“It’s absolutely possible.”
That was the response of Victoria’s Chief Health Officer, Brett Sutton, on Friday when asked if Australia could completely eradicate local cases of coronavirus.
Three days and zero new cases for Victoria later, optimism continues to grow that the virus may be wiped out of the community heading into summer.
And that hope was only intensified on Sunday when the nation reported its first day of no community transmission cases since June 9. NSW reported only one case of community transmission of coronavirus on Monday.
Congratulating the nation, Prime Minister Scott Morrison urged Australians to “keep it that way” on Twitter.
While the federal government and state leaders have repeatedly stressed the nation’s unified response to the pandemic is a suppression strategy, many of the nation’s top politicians – and medical experts – have routinely reminded the public eradication could well be a by-product.
Professor Archie Clements, epidemiologist and pro vice-chancellor of the Faculty of Health Sciences at Curtin University, believes Australia can achieve such a phenomenon.
In April he predicted the nation would reach eradication of the virus yet just months later Victoria began its devastating second wave.
Infected returning travellers pose greatest risk
On Monday, he told Yahoo News Australia it is still possible more than half a year and over 20,000 cases later, however Australians cannot expect to enjoy periods of 100 or even 200 days without the virus locally – scenarios that have been experienced by New Zealand and Taiwan respectively.
“The caveat is that we’re continuing to have infected people entering the country and that number is only going to increase throughout the winter as the pandemic really takes off throughout the northern hemisphere,” he said.
Earlier this month, Mr Morrison committed to bringing back more than 26,000 Australian citizens before Christmas, with Western Australia and Queensland accepting nearly 300 arrivals combined in November.
In October, NSW brought back 135 Australians who tested positive to the virus. In September, that figure was just 74.
Strong border biosecurity the key to virus eradication
“Bringing people in is fine as long as our biosecurity processes operate well but what happened in Victoria it seems there was a breakdown,” Prof Clements said.
“In theory we can achieve eradication in the community but we’ll have to rely on very strong border biosecurity and just be aware breakdowns can happen and if that’s the case then we end up having a new epidemic.”
Dr Norman Swan, the physician who has been the face of the ABC’s coronavirus coverage, agreed saying on Monday the increase in returned travellers was a “major risk”.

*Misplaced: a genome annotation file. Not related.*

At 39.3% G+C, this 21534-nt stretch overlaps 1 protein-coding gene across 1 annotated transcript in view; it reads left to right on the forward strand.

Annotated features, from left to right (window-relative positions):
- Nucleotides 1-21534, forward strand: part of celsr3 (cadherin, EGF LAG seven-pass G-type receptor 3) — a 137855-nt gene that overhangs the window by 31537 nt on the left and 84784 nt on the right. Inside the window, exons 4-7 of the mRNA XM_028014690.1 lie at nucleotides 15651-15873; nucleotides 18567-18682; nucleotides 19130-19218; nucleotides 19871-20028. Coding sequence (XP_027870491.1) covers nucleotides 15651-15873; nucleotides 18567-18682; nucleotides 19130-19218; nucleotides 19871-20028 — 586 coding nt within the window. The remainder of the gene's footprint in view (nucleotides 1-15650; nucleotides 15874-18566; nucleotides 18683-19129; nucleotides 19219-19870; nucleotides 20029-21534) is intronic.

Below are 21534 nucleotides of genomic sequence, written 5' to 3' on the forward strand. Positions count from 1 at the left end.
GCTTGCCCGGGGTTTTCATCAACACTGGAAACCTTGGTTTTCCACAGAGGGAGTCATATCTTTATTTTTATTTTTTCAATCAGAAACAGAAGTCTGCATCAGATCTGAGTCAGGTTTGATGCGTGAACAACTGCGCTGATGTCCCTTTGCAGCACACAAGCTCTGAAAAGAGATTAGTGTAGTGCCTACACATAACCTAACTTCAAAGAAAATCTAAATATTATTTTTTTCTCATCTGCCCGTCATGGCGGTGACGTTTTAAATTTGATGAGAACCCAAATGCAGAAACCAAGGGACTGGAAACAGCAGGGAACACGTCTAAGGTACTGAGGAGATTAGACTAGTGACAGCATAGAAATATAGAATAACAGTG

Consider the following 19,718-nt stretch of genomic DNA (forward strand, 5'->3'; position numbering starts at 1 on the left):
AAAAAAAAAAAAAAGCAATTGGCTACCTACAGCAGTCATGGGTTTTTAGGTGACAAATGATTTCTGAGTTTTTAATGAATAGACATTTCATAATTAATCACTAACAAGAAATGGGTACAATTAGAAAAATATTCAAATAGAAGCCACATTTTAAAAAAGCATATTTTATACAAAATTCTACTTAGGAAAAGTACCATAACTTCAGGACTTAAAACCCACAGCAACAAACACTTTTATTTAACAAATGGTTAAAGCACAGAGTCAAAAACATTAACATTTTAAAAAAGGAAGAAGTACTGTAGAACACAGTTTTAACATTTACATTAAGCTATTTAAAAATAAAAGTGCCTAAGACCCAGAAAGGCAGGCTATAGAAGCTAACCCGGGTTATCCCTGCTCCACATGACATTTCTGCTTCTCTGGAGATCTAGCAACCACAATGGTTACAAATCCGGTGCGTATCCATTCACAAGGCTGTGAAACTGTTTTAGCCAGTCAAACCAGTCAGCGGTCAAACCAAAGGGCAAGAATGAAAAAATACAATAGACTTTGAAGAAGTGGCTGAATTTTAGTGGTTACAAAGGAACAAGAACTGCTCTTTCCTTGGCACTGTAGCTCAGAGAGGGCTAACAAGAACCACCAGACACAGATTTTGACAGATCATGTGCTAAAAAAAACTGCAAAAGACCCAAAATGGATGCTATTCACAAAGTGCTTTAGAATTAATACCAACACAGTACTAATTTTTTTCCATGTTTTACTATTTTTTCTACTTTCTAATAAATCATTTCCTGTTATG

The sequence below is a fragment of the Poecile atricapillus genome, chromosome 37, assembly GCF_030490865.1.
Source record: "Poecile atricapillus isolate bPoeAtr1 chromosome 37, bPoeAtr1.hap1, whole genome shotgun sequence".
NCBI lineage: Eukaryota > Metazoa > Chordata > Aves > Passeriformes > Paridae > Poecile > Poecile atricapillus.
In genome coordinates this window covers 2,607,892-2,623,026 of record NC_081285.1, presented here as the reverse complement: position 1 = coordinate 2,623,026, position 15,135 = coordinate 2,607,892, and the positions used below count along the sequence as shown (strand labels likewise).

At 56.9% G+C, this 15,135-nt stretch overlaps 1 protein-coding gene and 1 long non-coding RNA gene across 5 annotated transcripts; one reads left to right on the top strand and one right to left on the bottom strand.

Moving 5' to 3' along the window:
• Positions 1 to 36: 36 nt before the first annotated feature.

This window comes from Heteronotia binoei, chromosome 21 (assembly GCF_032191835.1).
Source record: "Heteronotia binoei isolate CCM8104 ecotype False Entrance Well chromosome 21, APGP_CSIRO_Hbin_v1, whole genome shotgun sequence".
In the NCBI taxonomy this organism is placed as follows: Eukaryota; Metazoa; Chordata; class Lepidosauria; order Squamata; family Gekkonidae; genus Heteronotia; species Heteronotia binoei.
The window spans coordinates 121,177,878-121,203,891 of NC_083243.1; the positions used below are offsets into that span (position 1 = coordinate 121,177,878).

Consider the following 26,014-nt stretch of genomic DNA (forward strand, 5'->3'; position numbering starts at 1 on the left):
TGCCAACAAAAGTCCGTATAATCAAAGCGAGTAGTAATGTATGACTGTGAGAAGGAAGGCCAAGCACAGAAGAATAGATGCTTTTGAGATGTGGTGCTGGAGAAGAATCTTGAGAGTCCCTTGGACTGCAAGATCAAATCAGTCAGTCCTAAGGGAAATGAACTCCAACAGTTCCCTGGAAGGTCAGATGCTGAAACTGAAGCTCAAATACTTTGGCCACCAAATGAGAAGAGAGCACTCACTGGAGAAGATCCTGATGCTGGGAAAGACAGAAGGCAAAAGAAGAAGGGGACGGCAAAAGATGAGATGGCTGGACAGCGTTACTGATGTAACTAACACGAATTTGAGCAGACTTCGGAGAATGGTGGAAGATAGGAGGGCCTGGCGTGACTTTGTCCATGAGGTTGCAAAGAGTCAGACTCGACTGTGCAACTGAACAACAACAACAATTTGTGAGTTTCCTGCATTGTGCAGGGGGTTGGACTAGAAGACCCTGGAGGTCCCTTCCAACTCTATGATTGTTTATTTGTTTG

“Even though we've done very, very well with hotel quarantine, the unfortunate situation in Victoria an exception, there's still a risk and what Western Australia has seen, freighters arriving with people with COVID-19 on board, you just can't let up at all and it could get into the community,’ he said.
Prof Clements said the risk needed to be mitigated with the need for a “tight and probably fairly expensive” biosecurity system put in place.
He said states need to find innovative solutions to reduce the risk of a breakdown, pointing to Western Australia’s utilisation of Rottnest Island in quarantining cruise ship arrivals.
“There needs to be innovative solutions that recognise our natural advantage of isolation and their ability to put people in locations where they don’t come into contact with the rest of the community,” he told Yahoo News Australia.
Australia could eradicate the virus ‘multiple times’
Prof Clements believes with Victoria’s rapid decline to zero daily cases after a stubborn tail end of its second wave, eradication could come “very quickly”.
But he said it was unlikely the nation would see out a long periods without COVID-19 in the community.
“It may happen on multiple occasions, it might be that we eradicate it and then there’s a breakdown by biosecurity, there’s an outbreak, we get on top of it and then we eradicate it again.
“That pattern is highly likely I’d say until there’s high levels of population immunity as a result of a vaccine.”
He said while Australians will be able to lead a “relatively normal life” once eradicating the virus, some restrictions, such as those on large capacity events, would need to remain in place until a vaccine arrives.
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